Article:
Personality theories;Type and Trait

             Before describing the major modern trait and type theories of personality the following key terms must be defined; trait, type and personality. A personality trait represents a continuous dimension and can be defined as a broad, stable and enduring characteristic which is used to explain behaviour (Phares&Chaplin, 1997). A personality type is defined by Lefton, (2000 p. 708} as a "personality category in which broad collections of traits are loosely tied together and interrelated" and which people can be grouped into. Personality can be broadly defined (Myers, 1986; Pervin&John, 2001)as the enduring characteristics of an individual that describe patterns of thinking, feelings and behaviour.
             The major modern trait and type theories of Gordon Allport, Raymond Cattell, Hans Eysenck and the Big Five vary in their approach and methods in their attempts to understand personality, yet all share the belief that personality can be understood and individual's behaviour could be explained and described by the use of types and traits. The trait and type personality psychologists used three methods in identifying important traits and types; the lexical approach, meaning the more important a word is the more often it will appear in language, the theoretical approach which focuses on the most significant dispositions and the statistical approach where extensive data is mathamatically analysed {Liebert and Spiegler, 1990) to support their theories outlined in this essay.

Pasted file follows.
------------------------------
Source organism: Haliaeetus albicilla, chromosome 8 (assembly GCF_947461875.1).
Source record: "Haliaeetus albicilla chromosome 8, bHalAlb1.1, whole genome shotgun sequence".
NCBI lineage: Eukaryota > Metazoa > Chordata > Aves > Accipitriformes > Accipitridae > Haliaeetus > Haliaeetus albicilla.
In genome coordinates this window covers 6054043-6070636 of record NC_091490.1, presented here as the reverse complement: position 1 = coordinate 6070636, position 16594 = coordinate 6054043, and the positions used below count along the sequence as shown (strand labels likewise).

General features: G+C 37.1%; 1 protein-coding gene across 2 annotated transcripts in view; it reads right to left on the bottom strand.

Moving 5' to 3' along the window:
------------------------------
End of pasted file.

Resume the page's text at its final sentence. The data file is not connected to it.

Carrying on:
Allport is considered to be the founder of the modern type and trait school. Allport with Odbert, became the first researchers to conducted a lexical study of personality descriptors {cited in Ewen, 1940} and develop a system to classify traits. From the results of this study, Allport developed a theory which divided traits into three groups with varying degrees of influence; cardinal traits, central traits and secondary dispositions, which make up an individuals personalit...

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